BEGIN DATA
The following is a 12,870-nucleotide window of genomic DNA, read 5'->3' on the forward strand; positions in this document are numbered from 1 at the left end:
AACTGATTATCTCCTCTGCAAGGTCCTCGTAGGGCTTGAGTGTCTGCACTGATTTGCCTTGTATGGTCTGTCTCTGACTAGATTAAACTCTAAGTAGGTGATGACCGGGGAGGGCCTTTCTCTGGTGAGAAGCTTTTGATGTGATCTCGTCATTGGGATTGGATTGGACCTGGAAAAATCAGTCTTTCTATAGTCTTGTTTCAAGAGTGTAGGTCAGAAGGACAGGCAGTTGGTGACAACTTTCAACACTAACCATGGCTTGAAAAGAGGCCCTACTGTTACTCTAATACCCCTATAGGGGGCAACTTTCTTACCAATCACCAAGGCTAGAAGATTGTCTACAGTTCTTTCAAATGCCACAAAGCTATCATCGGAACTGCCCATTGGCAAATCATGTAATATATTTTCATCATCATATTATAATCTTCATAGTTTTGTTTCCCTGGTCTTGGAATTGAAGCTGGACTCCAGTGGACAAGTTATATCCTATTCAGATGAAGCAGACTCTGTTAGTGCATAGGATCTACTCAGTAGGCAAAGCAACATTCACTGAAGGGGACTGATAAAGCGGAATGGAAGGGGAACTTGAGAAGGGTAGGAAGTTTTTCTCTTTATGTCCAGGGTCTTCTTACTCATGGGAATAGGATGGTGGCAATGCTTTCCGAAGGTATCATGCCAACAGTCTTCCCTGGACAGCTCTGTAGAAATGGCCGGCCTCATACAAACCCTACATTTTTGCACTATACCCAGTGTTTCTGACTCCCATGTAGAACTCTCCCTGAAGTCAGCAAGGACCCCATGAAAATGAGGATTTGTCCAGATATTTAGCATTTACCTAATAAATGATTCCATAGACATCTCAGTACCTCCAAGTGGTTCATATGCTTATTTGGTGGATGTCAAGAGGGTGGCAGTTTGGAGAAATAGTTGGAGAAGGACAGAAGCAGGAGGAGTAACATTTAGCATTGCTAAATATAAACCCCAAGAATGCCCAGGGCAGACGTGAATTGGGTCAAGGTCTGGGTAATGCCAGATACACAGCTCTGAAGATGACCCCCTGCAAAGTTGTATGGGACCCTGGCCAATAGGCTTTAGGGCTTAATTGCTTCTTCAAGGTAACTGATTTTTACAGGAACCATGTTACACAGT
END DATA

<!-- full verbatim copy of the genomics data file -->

The following is a 12,870-nucleotide window of genomic DNA, read 5'->3' on the forward strand; positions in this document are numbered from 1 at the left end:
AACTGATTATCTCCTCTGCAAGGTCCTCGTAGGGCTTGAGTGTCTGCACTGATTTGCCTTGTATGGTCTGTCTCTGACTAGATTAAACTCTAAGTAGGTGATGACCGGGGAGGGCCTTTCTCTGGTGAGAAGCTTTTGATGTGATCTCGTCATTGGGATTGGATTGGACCTGGAAAAATCAGTCTTTCTATAGTCTTGTTTCAAGAGTGTAGGTCAGAAGGACAGGCAGTTGGTGACAACTTTCAACACTAACCATGGCTTGAAAAGAGGCCCTACTGTTACTCTAATACCCCTATAGGGGGCAACTTTCTTACCAATCACCAAGGCTAGAAGATTGTCTACAGTTCTTTCAAATGCCACAAAGCTATCATCGGAACTGCCCATTGGCAAATCATGTAATATATTTTCATCATCATATTATAATCTTCATAGTTTTGTTTCCCTGGTCTTGGAATTGAAGCTGGACTCCAGTGGACAAGTTATATCCTATTCAGATGAAGCAGACTCTGTTAGTGCATAGGATCTACTCAGTAGGCAAAGCAACATTCACTGAAGGGGACTGATAAAGCGGAATGGAAGGGGAACTTGAGAAGGGTAGGAAGTTTTTCTCTTTATGTCCAGGGTCTTCTTACTCATGGGAATAGGATGGTGGCAATGCTTTCCGAAGGTATCATGCCAACAGTCTTCCCTGGACAGCTCTGTAGAAATGGCCGGCCTCATACAAACCCTACATTTTTGCACTATACCCAGTGTTTCTGACTCCCATGTAGAACTCTCCCTGAAGTCAGCAAGGACCCCATGAAAATGAGGATTTGTCCAGATATTTAGCATTTACCTAATAAATGATTCCATAGACATCTCAGTACCTCCAAGTGGTTCATATGCTTATTTGGTGGATGTCAAGAGGGTGGCAGTTTGGAGAAATAGTTGGAGAAGGACAGAAGCAGGAGGAGTAACATTTAGCATTGCTAAATATAAACCCCAAGAATGCCCAGGGCAGACGTGAATTGGGTCAAGGTCTGGGTAATGCCAGATACACAGCTCTGAAGATGACCCCCTGCAAAGTTGTATGGGACCCTGGCCAATAGGCTTTAGGGCTTAATTGCTTCTTCAAGGTAACTGATTTTTACAGGAACCATGTTACACAGT